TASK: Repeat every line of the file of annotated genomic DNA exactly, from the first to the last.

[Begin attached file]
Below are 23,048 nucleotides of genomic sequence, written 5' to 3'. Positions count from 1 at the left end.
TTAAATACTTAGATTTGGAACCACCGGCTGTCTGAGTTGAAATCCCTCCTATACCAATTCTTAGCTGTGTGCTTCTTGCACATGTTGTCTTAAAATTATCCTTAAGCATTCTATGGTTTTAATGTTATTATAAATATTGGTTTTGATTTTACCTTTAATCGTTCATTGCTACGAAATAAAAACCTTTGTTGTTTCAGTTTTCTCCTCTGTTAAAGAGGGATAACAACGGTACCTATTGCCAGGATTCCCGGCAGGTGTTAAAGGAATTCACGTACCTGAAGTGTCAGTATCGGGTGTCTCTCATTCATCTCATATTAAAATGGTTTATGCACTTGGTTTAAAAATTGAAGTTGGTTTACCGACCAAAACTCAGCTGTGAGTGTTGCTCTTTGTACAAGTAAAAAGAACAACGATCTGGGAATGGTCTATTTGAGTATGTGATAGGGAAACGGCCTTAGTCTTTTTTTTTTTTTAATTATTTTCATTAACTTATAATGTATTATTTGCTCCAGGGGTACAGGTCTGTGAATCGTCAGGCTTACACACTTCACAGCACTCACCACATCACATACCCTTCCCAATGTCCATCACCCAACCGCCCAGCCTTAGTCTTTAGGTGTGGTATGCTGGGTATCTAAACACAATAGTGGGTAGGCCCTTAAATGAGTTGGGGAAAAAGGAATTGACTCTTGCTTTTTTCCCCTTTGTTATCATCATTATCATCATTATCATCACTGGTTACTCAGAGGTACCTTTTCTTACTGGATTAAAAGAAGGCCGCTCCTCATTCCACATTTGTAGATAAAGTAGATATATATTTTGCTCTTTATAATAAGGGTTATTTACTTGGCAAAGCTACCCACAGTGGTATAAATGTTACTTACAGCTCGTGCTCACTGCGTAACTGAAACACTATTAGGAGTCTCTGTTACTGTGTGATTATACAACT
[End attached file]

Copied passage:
Below are 23,048 nucleotides of genomic sequence, written 5' to 3'. Positions count from 1 at the left end.
TTAAATACTTAGATTTGGAACCACCGGCTGTCTGAGTTGAAATCCCTCCTATACCAATTCTTAGCTGTGTGCTTCTTGCACATGTTGTCTTAAAATTATCCTTAAGCATTCTATGGTTTTAATGTTATTATAAATATTGGTTTTGATTTTACCTTTAATCGTTCATTGCTACGAAATAAAAACCTTTGTTGTTTCAGTTTTCTCCTCTGTTAAAGAGGGATAACAACGGTACCTATTGCCAGGATTCCCGGCAGGTGTTAAAGGAATTCACGTACCTGAAGTGTCAGTATCGGGTGTCTCTCATTCATCTCATATTAAAATGGTTTATGCACTTGGTTTAAAAATTGAAGTTGGTTTACCGACCAAAACTCAGCTGTGAGTGTTGCTCTTTGTACAAGTAAAAAGAACAACGATCTGGGAATGGTCTATTTGAGTATGTGATAGGGAAACGGCCTTAGTCTTTTTTTTTTTTTAATTATTTTCATTAACTTATAATGTATTATTTGCTCCAGGGGTACAGGTCTGTGAATCGTCAGGCTTACACACTTCACAGCACTCACCACATCACATACCCTTCCCAATGTCCATCACCCAACCGCCCAGCCTTAGTCTTTAGGTGTGGTATGCTGGGTATCTAAACACAATAGTGGGTAGGCCCTTAAATGAGTTGGGGAAAAAGGAATTGACTCTTGCTTTTTTCCCCTTTGTTATCATCATTATCATCATTATCATCACTGGTTACTCAGAGGTACCTTTTCTTACTGGATTAAAAGAAGGCCGCTCCTCATTCCACATTTGTAGATAAAGTAGATATATATTTTGCTCTTTATAATAAGGGTTATTTACTTGGCAAAGCTACCCACAGTGGTATAAATGTTACTTACAGCTCGTGCTCACTGCGTAACTGAAACACTATTAGGAGTCTCTGTTACTGTGTGATTATACAACT